Maude Says G-Cloud Costs £4.93m

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Cabinet Minister Says G-Cloud is making “good progress”

Cabinet Minister Francis Maude has confirmed that the estimated cost for the G-Cloud programme is around £4.93 million.

The information was revealed when Michael Dugher, Labour MP for Barnsley East asked Maude how much the project cost.

“The estimated cost for the G-Cloud programme (including the CloudStore) is £4.93 million,” replied Maude. “This is being met from the Cabinet Office SR10 settlement and is subject to the ERG spend and controls process. The savings it is expected the programme will deliver are estimated at £340 million.”

“The G-Cloud programme is making good progress,” he added.

Gov getting greener?

Maude has also answered questions regarding the government’s Green ICT Strategy, saying more details will be revealed in the annual update shortly.

Dugher also asked about the government’s plans for data centre consolidation and reducing its carbon footprint, Maude was more guarded and refused to disclose any exact details.

“The Government’s plans for data centre consolidation were laid down in the Government ICT Strategy Implementation Plan published in October 2011,” said Maude. “The Government is currently on track against this plan, and an update will be published shortly in the Green ICT Strategy.”

“The Cabinet Office has collected the baseline information from Departments around the cost and energy consumed by Government data centres and their servers and is actively working to consolidate and rationalise Government data centres which will save energy and costs,” he added.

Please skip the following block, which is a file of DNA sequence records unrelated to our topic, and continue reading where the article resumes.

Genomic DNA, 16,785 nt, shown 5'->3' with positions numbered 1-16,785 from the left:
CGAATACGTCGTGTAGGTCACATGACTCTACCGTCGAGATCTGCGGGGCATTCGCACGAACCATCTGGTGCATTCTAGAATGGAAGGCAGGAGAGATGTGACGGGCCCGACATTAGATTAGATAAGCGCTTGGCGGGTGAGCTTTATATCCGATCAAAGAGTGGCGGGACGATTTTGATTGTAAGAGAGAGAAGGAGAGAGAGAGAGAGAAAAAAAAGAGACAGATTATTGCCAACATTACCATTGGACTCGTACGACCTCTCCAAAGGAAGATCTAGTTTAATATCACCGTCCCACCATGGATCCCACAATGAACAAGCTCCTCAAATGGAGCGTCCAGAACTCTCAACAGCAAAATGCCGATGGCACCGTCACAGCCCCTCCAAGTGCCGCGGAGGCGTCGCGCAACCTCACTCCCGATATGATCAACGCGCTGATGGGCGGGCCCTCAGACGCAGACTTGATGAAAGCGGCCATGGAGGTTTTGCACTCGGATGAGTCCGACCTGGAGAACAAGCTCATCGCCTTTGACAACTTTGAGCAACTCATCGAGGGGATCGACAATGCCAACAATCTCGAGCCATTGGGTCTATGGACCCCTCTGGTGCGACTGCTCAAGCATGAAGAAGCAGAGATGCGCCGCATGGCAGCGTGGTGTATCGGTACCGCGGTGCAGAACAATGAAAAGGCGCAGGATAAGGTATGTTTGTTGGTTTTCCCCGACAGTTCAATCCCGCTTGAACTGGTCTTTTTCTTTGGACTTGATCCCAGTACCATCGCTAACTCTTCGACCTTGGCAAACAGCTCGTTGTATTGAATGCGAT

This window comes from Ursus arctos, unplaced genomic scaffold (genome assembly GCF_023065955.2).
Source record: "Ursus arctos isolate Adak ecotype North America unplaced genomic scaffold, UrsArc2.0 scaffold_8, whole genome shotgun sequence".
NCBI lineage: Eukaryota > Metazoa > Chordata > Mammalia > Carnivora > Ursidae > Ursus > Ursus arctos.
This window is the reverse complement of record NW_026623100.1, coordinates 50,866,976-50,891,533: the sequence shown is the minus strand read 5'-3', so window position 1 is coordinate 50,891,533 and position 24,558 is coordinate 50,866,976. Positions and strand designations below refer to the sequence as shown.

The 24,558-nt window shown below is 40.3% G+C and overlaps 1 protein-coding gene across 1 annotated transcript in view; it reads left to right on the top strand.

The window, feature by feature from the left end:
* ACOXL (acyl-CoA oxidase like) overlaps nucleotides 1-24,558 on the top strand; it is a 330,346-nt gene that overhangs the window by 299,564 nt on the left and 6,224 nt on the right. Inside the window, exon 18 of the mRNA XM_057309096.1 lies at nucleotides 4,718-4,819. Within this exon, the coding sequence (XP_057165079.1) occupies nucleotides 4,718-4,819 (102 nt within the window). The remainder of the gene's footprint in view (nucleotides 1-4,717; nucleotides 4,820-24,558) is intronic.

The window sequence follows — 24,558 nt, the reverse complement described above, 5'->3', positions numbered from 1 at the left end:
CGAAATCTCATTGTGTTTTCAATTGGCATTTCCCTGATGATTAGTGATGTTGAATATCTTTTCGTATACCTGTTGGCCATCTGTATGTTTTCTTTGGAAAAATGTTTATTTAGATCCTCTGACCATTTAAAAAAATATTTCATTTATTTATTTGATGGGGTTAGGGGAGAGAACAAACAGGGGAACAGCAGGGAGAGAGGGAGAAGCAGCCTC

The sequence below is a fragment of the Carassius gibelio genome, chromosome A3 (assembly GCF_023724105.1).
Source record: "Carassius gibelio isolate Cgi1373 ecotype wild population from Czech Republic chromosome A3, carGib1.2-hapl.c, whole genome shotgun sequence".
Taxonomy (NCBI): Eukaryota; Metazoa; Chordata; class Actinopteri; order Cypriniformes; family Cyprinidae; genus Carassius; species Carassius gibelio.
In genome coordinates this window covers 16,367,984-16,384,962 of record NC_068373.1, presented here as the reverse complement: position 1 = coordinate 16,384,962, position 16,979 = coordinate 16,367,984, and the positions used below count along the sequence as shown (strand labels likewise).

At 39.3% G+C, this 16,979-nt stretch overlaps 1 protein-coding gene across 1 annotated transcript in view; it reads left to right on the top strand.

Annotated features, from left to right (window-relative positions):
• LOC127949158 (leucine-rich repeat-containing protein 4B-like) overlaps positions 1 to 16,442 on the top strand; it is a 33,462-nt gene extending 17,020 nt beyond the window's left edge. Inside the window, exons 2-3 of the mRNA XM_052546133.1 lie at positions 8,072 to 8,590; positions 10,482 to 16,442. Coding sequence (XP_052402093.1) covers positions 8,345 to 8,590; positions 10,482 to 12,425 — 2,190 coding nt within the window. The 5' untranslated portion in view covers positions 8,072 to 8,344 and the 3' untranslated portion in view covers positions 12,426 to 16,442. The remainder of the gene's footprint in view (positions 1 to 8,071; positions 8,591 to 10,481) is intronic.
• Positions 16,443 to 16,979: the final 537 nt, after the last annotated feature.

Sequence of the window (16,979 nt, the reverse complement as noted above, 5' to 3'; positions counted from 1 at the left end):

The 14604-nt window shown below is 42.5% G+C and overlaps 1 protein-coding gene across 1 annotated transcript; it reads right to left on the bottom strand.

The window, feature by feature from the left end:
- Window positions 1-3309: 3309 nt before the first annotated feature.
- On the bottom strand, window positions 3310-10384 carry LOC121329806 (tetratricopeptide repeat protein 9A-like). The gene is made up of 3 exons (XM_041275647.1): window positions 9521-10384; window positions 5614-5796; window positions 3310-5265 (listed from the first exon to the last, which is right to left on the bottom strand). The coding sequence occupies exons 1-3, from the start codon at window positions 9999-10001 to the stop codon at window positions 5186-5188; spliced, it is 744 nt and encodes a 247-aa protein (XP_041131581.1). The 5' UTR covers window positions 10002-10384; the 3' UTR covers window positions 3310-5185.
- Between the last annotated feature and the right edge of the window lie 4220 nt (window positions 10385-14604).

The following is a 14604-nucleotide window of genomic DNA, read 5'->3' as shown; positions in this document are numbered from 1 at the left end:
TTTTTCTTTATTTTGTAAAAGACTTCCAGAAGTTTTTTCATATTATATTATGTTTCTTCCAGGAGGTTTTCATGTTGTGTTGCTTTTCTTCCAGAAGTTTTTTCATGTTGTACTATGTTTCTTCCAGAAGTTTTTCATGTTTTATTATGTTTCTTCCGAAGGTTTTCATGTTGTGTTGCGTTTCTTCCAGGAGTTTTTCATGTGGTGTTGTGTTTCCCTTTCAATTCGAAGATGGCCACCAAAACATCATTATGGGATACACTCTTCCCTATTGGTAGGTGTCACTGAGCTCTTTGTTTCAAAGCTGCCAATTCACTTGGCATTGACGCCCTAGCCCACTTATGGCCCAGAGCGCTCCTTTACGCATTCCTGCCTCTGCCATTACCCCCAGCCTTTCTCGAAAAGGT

The government launched the CloudStore in February with the aim of creating a competitive marketplace for cloud-delivered services pre-approved for public sector bodies. However, the former director of G-Cloud, Chris Chant, hit out at the government’s IT systems and managers, which he said were 10 years behind industry standards, while his replacement Denise McDonagh also warned that the government was unprepared for the mass adoption of the cloud.

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  1. The government’s comments about the savings that can be achieved through the use of G-Cloud and the likely costs of the project need to be taken with a large pinch of salt. It is unclear how they have calculated these figures. Whatever method they have used, it is unlikely that they have factored into their equations the many issues and challenges, which need to be overcome before the G-Cloud can become successful.

    One problem it faces is how to manage change. How can government, and the wider public sector, whose procurement process often ends up stalled by bureaucracy and red tape, add, amend or retire services from the catalogue quickly and efficiently? In other words, how can it maintain ‘flexibility for change’? The restraints on public sector pay announced in the recent budget look set to make matters worse, as this elusive flexibility will become even harder to achieve. . This is a significant programme of change that requires strong organisational management skills to ensure benefits, primarily cost and flexibility, are realised.

    There will also be problems around cultural readiness, again likely to be made worse by the changes announced in the recent budget. Government may have created a catalogue in the shape of CloudStore that public sector businesses can buy from, but are government agencies prepared for this? After all, these agencies are typically less culturally advanced than businesses in the private sector – and it is debatable whether government users are ready for the kind of transformation that moving to the cloud may bring to interaction with IT systems and services. Again, the way the G-Cloud is currently configured, it is a project that is more likely to lead to escalating cost rather than one to drive efficiencies and financial savings.

    by Andrew Carr, sales and marketing director, Bull UK & Ireland